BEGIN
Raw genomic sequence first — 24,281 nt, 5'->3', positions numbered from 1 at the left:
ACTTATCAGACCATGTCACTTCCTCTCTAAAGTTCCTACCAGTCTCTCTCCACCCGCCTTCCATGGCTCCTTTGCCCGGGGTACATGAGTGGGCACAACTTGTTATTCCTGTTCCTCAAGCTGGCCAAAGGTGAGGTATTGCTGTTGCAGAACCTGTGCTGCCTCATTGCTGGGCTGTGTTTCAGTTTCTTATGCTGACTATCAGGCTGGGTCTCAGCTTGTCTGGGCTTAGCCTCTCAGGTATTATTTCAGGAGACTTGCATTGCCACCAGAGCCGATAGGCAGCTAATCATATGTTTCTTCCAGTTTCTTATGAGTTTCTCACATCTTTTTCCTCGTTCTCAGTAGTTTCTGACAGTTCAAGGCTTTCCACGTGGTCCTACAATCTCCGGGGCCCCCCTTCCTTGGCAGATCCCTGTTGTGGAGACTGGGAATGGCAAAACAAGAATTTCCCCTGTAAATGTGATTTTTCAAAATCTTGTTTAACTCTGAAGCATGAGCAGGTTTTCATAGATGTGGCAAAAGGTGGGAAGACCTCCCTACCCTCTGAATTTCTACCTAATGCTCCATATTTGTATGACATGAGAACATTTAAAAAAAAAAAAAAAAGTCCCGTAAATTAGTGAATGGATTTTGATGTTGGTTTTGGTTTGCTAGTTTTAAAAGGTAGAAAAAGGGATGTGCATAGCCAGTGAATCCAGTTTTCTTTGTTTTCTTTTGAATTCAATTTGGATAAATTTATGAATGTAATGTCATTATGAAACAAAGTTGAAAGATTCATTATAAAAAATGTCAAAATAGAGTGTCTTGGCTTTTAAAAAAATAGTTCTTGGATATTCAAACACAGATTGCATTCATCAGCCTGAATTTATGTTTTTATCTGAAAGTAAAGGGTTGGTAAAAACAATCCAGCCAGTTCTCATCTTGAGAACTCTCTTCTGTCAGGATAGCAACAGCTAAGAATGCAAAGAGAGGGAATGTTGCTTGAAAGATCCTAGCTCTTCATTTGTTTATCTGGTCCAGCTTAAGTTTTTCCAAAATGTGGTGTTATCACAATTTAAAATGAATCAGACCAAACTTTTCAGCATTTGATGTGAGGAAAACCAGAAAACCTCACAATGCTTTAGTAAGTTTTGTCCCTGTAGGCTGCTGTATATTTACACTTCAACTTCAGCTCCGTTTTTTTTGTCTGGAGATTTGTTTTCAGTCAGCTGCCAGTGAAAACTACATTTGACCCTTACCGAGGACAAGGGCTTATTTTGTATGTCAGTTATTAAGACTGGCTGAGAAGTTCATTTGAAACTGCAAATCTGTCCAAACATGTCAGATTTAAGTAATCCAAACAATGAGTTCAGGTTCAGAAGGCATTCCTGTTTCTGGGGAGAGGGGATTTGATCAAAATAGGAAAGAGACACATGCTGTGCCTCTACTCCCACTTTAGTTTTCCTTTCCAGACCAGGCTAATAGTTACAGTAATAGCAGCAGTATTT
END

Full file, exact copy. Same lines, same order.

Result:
Raw genomic sequence first — 24,281 nt, 5'->3', positions numbered from 1 at the left:
ACTTATCAGACCATGTCACTTCCTCTCTAAAGTTCCTACCAGTCTCTCTCCACCCGCCTTCCATGGCTCCTTTGCCCGGGGTACATGAGTGGGCACAACTTGTTATTCCTGTTCCTCAAGCTGGCCAAAGGTGAGGTATTGCTGTTGCAGAACCTGTGCTGCCTCATTGCTGGGCTGTGTTTCAGTTTCTTATGCTGACTATCAGGCTGGGTCTCAGCTTGTCTGGGCTTAGCCTCTCAGGTATTATTTCAGGAGACTTGCATTGCCACCAGAGCCGATAGGCAGCTAATCATATGTTTCTTCCAGTTTCTTATGAGTTTCTCACATCTTTTTCCTCGTTCTCAGTAGTTTCTGACAGTTCAAGGCTTTCCACGTGGTCCTACAATCTCCGGGGCCCCCCTTCCTTGGCAGATCCCTGTTGTGGAGACTGGGAATGGCAAAACAAGAATTTCCCCTGTAAATGTGATTTTTCAAAATCTTGTTTAACTCTGAAGCATGAGCAGGTTTTCATAGATGTGGCAAAAGGTGGGAAGACCTCCCTACCCTCTGAATTTCTACCTAATGCTCCATATTTGTATGACATGAGAACATTTAAAAAAAAAAAAAAAAGTCCCGTAAATTAGTGAATGGATTTTGATGTTGGTTTTGGTTTGCTAGTTTTAAAAGGTAGAAAAAGGGATGTGCATAGCCAGTGAATCCAGTTTTCTTTGTTTTCTTTTGAATTCAATTTGGATAAATTTATGAATGTAATGTCATTATGAAACAAAGTTGAAAGATTCATTATAAAAAATGTCAAAATAGAGTGTCTTGGCTTTTAAAAAAATAGTTCTTGGATATTCAAACACAGATTGCATTCATCAGCCTGAATTTATGTTTTTATCTGAAAGTAAAGGGTTGGTAAAAACAATCCAGCCAGTTCTCATCTTGAGAACTCTCTTCTGTCAGGATAGCAACAGCTAAGAATGCAAAGAGAGGGAATGTTGCTTGAAAGATCCTAGCTCTTCATTTGTTTATCTGGTCCAGCTTAAGTTTTTCCAAAATGTGGTGTTATCACAATTTAAAATGAATCAGACCAAACTTTTCAGCATTTGATGTGAGGAAAACCAGAAAACCTCACAATGCTTTAGTAAGTTTTGTCCCTGTAGGCTGCTGTATATTTACACTTCAACTTCAGCTCCGTTTTTTTTGTCTGGAGATTTGTTTTCAGTCAGCTGCCAGTGAAAACTACATTTGACCCTTACCGAGGACAAGGGCTTATTTTGTATGTCAGTTATTAAGACTGGCTGAGAAGTTCATTTGAAACTGCAAATCTGTCCAAACATGTCAGATTTAAGTAATCCAAACAATGAGTTCAGGTTCAGAAGGCATTCCTGTTTCTGGGGAGAGGGGATTTGATCAAAATAGGAAAGAGACACATGCTGTGCCTCTACTCCCACTTTAGTTTTCCTTTCCAGACCAGGCTAATAGTTACAGTAATAGCAGCAGTATTT